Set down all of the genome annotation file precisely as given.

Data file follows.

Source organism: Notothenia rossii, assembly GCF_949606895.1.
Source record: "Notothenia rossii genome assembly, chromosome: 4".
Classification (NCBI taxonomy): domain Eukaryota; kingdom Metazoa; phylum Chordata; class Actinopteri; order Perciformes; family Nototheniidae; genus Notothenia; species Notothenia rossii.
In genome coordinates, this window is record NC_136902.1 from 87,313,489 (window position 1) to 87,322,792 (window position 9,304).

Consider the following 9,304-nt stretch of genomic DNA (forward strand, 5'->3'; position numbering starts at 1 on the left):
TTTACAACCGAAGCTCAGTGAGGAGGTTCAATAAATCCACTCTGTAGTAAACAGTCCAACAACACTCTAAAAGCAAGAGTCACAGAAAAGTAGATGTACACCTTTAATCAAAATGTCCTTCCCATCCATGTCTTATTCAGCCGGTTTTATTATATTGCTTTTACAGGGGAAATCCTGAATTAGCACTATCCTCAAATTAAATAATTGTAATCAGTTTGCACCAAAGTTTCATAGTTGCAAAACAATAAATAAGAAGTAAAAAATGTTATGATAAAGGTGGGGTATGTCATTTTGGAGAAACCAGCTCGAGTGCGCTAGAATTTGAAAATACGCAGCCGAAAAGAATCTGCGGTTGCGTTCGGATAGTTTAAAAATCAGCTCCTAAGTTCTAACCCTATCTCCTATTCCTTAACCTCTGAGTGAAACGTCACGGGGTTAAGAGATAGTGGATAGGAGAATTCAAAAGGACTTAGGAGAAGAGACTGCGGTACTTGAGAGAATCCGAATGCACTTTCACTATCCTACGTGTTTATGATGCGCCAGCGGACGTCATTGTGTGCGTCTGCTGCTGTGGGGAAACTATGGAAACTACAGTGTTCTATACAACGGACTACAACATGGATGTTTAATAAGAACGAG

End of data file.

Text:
Source organism: Notothenia rossii, assembly GCF_949606895.1.
Source record: "Notothenia rossii genome assembly, chromosome: 4".
Classification (NCBI taxonomy): domain Eukaryota; kingdom Metazoa; phylum Chordata; class Actinopteri; order Perciformes; family Nototheniidae; genus Notothenia; species Notothenia rossii.
In genome coordinates, this window is record NC_136902.1 from 87,313,489 (window position 1) to 87,322,792 (window position 9,304).

Consider the following 9,304-nt stretch of genomic DNA (forward strand, 5'->3'; position numbering starts at 1 on the left):
TTTACAACCGAAGCTCAGTGAGGAGGTTCAATAAATCCACTCTGTAGTAAACAGTCCAACAACACTCTAAAAGCAAGAGTCACAGAAAAGTAGATGTACACCTTTAATCAAAATGTCCTTCCCATCCATGTCTTATTCAGCCGGTTTTATTATATTGCTTTTACAGGGGAAATCCTGAATTAGCACTATCCTCAAATTAAATAATTGTAATCAGTTTGCACCAAAGTTTCATAGTTGCAAAACAATAAATAAGAAGTAAAAAATGTTATGATAAAGGTGGGGTATGTCATTTTGGAGAAACCAGCTCGAGTGCGCTAGAATTTGAAAATACGCAGCCGAAAAGAATCTGCGGTTGCGTTCGGATAGTTTAAAAATCAGCTCCTAAGTTCTAACCCTATCTCCTATTCCTTAACCTCTGAGTGAAACGTCACGGGGTTAAGAGATAGTGGATAGGAGAATTCAAAAGGACTTAGGAGAAGAGACTGCGGTACTTGAGAGAATCCGAATGCACTTTCACTATCCTACGTGTTTATGATGCGCCAGCGGACGTCATTGTGTGCGTCTGCTGCTGTGGGGAAACTATGGAAACTACAGTGTTCTATACAACGGACTACAACATGGATGTTTAATAAGAACGAG